Former Iraqi Nuclear Scientist Gazi George

This is a partial transcript from On the Record with Greta Van Susteren, May 17, 2004 that has been edited for clarity.

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GRETA VAN SUSTEREN, HOST:  Tonight: A roadside bomb containing sarin gas nerve agent explodes in Iraq. One of Saddam's former bombmakers joins us in just a moment.  But first, Fox's Orlando Salinas is in Baghdad with the latest -- Orlando.

ORLANDO SALINAS, FOX CORRESPONDENT:  Greta, it is the first time any nerve agent has been found in Iraq since the U.S.-led coalition made its case for war more than a year ago, U.S. military officials saying, indeed, they have found sarin nerve gas.  They say, indeed, it is the real thing.  Take a listen.


BRIG. GEN. MARK KIMMITT, DEPUTY DIRECTOR, COALITION OPS:  The Iraqi Survey Group confirmed today that a 155-millimeter artillery round containing sarin nerve agent had been found.  The round had been rigged as an IED, which was discovered by a U.S. force convoy.  A detonation occurred before the IED could be rendered inoperable.  This produced a very small dispersal of agent.


SALINAS:  Two U.S. soldiers treated for what's being called a minor exposure.  Military says those guys are going to be just fine.

Also, here in Baghdad, a punch in the gut for the coalition, terrorists tracking a political contingent on its way to coalition headquarters in central Baghdad known as the Green Zone.  A suicide car bomber sees that group, gets close, detonates a car bomb before those friendly Iraqis can get close enough to the safety of the coalition HQ, that suicide thug nailing his target before it approached that zone.  Nine Iraqis burned to death immediately, including the head of the Iraqi Governing Council, a guy by the name of Ezzadine Salim, the second highest-ranking member to be murdered on that U.S.-appointed council.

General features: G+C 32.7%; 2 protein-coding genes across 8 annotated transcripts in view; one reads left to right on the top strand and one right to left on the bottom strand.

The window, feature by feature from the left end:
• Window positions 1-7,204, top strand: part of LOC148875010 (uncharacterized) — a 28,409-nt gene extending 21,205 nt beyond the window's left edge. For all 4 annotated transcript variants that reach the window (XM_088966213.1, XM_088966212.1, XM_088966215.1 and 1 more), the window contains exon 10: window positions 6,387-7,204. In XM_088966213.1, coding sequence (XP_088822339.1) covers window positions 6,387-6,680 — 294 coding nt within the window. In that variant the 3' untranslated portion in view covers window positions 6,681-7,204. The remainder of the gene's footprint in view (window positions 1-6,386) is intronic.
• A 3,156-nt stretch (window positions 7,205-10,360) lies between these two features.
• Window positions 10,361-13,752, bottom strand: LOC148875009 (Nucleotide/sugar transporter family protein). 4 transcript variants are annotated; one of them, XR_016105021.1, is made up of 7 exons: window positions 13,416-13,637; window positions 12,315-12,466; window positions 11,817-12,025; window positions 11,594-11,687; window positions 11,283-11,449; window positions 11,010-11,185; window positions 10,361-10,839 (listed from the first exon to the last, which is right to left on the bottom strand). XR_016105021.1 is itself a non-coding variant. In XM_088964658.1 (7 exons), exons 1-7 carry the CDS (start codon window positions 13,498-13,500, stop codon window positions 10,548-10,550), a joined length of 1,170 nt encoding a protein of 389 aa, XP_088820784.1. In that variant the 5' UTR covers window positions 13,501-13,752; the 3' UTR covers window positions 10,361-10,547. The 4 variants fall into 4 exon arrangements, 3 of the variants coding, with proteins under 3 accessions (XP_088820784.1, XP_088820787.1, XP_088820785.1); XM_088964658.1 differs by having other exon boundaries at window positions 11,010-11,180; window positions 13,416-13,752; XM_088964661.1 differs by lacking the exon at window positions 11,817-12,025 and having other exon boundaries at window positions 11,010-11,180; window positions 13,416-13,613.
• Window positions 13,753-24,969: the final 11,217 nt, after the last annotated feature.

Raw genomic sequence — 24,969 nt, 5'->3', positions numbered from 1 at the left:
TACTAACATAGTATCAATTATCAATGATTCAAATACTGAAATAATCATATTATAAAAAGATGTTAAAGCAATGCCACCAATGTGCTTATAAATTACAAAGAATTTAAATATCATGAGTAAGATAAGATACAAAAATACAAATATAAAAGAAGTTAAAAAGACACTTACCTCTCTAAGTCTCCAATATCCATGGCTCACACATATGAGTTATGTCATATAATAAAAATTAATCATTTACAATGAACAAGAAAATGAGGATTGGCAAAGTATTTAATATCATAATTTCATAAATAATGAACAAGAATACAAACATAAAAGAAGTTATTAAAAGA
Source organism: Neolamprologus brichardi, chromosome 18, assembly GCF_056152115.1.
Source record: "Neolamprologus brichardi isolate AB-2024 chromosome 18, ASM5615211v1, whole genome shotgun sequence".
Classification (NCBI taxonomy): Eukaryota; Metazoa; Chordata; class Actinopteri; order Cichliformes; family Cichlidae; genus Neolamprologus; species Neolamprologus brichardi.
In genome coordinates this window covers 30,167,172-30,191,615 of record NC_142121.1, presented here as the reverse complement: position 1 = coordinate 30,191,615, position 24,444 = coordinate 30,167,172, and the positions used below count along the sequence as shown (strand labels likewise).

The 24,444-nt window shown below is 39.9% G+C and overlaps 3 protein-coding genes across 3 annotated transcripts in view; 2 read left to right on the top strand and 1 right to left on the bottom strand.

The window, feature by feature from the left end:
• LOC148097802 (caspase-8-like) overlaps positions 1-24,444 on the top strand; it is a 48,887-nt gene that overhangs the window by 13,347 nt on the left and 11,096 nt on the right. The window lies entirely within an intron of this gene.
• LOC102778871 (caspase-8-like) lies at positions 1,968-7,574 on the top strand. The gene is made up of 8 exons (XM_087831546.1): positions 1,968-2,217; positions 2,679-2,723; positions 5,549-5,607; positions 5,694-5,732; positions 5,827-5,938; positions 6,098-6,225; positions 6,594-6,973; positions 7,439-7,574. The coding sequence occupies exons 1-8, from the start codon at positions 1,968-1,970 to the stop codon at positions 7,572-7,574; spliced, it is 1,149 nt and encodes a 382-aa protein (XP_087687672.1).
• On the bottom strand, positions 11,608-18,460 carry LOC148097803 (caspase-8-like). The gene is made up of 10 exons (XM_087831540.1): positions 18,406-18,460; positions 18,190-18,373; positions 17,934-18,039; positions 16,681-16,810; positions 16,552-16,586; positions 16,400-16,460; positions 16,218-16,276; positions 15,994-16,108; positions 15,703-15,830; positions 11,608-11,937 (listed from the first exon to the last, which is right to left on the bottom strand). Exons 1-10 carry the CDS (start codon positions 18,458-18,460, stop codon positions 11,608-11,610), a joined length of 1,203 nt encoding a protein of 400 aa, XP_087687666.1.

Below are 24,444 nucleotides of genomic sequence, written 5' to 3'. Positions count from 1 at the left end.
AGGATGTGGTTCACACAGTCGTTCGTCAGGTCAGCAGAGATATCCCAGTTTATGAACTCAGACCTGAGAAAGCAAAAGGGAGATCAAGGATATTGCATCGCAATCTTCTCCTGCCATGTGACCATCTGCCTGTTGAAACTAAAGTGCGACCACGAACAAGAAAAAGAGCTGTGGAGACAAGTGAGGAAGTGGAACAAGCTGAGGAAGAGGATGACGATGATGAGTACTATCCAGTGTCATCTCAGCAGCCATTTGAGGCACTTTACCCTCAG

The new leader of the Iraqi Governing Council says the march to democracy will go on.


GHAZI MASHAL AJIL AL YAWER, IRAQI GOVERNING COUNCIL:  This is a challenge, and we accept this challenge.  We are more determined than yesterday to go along with the process for regaining sovereignty and rebuilding Iraq as a democratic, free Iraq.


SALINAS:  Now, there was a bit of good news coming out of Baghdad today.  A couple of Russian engineers kidnapped earlier this month were released.  Apparently, a local sheik here in the southern part of Baghdad was able to talk sense into those kidnappers.  They were released unharmed, said all they wanted to do was go home and shave -- Greta.

VAN SUSTEREN:  Orlando, thank you.